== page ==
North Carolina State Treasurer Dale Folwell spoke at the Annual Conference of the North Carolina Council for the Social Studies last week at the Koury Convention Center.
Folwell had good news and bad news for the teachers in the audience.
The good news was that the North Carolina pension fund is the fifth best funded plan in the country. He said the plan, which is the 26th largest publicly funded pension plan in the country, was 88 percent funded.
Folwell also reminded teachers that the plan wasn’t free – that 6 percent of their paychecks went to help fund the plan that pays out $550 million in benefits every month. Folwell said that in some counties the pension plan is the single biggest source of personal revenue in the county and noted that one in 10 households in North Carolina depend on the state pension plan for a portion of their income.
Folwell said that one of the issues he is dealing with is that the pension plan has not met its assumed rate of return for 21 years and he was incrementally lowering the assumed rate of return. But every time it was lowered, the various jurisdictions that pay into the plan had to increase their contribution.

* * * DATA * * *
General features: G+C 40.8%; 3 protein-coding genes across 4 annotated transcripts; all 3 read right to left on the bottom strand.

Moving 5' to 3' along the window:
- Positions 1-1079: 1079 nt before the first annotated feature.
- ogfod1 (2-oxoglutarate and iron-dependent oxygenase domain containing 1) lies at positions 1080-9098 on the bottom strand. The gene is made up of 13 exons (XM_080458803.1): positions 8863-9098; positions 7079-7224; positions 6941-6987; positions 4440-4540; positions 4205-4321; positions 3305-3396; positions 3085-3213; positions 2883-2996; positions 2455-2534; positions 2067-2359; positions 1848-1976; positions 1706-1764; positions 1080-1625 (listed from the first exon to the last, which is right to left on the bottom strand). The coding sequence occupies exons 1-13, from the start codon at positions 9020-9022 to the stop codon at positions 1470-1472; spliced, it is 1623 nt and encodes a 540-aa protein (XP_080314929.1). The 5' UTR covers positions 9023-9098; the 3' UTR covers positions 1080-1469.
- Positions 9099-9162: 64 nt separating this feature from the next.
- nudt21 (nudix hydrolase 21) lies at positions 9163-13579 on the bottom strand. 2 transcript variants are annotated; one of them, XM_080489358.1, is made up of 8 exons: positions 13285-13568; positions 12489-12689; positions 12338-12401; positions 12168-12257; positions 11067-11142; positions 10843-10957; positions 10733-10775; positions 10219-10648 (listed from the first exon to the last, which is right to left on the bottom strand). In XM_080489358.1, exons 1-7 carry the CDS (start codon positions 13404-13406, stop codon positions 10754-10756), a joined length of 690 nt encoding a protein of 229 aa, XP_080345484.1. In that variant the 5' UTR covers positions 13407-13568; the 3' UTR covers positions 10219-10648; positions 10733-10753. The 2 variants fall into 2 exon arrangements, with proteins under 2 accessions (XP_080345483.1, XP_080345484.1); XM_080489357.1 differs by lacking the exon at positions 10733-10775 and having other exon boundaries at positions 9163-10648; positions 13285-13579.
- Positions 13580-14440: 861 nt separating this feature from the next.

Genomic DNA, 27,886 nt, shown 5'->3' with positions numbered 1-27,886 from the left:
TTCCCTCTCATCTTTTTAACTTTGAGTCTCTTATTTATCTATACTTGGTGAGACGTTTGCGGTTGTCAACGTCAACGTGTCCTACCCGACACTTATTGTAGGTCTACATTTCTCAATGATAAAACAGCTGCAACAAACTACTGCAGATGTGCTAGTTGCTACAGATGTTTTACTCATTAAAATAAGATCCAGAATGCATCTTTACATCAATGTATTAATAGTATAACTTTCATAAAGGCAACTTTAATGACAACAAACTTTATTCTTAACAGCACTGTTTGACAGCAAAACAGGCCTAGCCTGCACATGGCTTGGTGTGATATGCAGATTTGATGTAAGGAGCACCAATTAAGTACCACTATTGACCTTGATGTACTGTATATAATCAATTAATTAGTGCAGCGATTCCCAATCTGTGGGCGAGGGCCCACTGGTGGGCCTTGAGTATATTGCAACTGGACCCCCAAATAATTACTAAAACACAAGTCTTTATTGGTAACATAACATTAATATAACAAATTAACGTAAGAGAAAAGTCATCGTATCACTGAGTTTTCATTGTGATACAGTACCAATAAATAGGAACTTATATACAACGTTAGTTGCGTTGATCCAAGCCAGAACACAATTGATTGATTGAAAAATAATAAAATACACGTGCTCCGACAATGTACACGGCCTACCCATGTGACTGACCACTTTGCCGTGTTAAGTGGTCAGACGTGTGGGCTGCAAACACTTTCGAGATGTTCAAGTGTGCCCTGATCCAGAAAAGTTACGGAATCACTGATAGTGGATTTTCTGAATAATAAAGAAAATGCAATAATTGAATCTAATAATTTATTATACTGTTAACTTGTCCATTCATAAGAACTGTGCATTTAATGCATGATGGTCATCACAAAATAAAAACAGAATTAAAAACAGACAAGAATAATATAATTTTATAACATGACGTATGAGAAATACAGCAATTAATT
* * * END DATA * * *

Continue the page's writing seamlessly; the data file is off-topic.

Folwell said the assumed rate of return currently is 7 percent and average rate of return is 6.19 percent.
The bad news was that the state healthcare system was woefully underfunded. He said health care was the only good or service where you didn’t know what you were paying for. Folwell noted that when he asked North Carolina Memorial Hospital in Chapel Hill, which is a state hospital, for an itemized list of what the state had been charged for, he received 300 pages – all of them redacted.
He said, “We are the largest purchaser of health care in North Carolina and we can’t find out what it costs.”
Folwell said what was needed was transparency in in health care. He said, “Give people the tools and power to consume health care like anything else.